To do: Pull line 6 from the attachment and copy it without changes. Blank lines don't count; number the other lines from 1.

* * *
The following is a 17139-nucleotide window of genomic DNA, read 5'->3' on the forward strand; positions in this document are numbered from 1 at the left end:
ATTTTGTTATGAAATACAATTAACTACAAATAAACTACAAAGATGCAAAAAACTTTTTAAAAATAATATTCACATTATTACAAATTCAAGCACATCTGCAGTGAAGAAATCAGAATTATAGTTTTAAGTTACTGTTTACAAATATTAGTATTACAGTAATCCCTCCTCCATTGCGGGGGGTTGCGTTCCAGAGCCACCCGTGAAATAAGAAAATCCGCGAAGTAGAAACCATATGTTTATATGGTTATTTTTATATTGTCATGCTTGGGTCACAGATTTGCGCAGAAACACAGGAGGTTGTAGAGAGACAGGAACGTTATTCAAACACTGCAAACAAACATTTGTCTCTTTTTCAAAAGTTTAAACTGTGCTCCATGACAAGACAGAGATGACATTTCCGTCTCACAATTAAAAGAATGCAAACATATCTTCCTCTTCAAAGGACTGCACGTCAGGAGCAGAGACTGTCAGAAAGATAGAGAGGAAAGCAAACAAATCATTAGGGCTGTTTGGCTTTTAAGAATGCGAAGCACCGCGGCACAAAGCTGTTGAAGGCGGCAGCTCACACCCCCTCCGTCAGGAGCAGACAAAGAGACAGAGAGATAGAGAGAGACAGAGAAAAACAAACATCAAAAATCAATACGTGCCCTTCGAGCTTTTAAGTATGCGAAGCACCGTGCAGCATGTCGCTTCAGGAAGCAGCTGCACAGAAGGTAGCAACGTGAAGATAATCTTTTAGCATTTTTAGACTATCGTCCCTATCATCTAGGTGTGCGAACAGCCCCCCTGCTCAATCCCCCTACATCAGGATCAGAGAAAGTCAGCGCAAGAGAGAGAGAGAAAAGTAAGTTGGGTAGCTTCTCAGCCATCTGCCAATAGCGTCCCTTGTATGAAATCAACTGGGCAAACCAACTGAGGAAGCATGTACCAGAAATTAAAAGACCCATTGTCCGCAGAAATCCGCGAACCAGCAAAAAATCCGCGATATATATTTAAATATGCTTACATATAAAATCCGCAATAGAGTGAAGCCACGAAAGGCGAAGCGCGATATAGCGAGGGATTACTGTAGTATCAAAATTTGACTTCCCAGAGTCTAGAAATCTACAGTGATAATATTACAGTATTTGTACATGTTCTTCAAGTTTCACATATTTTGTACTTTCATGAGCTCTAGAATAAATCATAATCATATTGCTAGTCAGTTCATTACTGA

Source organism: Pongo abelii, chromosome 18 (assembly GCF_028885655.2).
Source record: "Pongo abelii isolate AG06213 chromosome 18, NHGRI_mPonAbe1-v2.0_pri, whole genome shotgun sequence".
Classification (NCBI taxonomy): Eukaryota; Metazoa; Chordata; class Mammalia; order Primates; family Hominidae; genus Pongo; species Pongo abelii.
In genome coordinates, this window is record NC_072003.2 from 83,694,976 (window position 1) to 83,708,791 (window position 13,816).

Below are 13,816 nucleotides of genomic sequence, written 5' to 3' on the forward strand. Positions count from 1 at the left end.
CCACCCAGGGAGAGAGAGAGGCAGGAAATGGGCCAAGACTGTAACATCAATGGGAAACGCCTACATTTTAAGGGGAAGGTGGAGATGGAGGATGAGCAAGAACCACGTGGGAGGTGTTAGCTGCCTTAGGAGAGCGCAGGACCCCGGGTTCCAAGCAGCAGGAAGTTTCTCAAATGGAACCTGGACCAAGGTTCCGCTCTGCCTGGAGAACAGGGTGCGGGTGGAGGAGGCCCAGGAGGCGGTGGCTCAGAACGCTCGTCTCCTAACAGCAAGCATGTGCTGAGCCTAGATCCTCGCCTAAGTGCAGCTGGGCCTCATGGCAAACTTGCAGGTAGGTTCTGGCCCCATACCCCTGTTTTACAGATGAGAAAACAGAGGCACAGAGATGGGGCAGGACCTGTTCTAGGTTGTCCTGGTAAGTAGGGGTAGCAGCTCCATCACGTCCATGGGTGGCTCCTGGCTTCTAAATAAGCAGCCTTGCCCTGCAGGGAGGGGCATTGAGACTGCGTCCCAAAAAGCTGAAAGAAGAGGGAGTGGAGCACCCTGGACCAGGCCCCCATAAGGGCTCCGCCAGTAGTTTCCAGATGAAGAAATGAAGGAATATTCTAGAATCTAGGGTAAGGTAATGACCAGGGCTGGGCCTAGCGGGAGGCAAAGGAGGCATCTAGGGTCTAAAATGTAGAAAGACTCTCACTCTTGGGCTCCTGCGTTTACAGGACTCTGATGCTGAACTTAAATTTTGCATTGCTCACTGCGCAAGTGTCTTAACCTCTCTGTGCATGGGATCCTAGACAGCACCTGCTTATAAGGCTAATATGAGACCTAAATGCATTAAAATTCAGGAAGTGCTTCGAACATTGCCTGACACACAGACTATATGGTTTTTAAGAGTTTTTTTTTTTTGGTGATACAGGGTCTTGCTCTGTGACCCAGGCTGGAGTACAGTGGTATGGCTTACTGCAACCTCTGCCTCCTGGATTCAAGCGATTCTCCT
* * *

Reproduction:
In genome coordinates, this window is record NC_072003.2 from 83,694,976 (window position 1) to 83,708,791 (window position 13,816).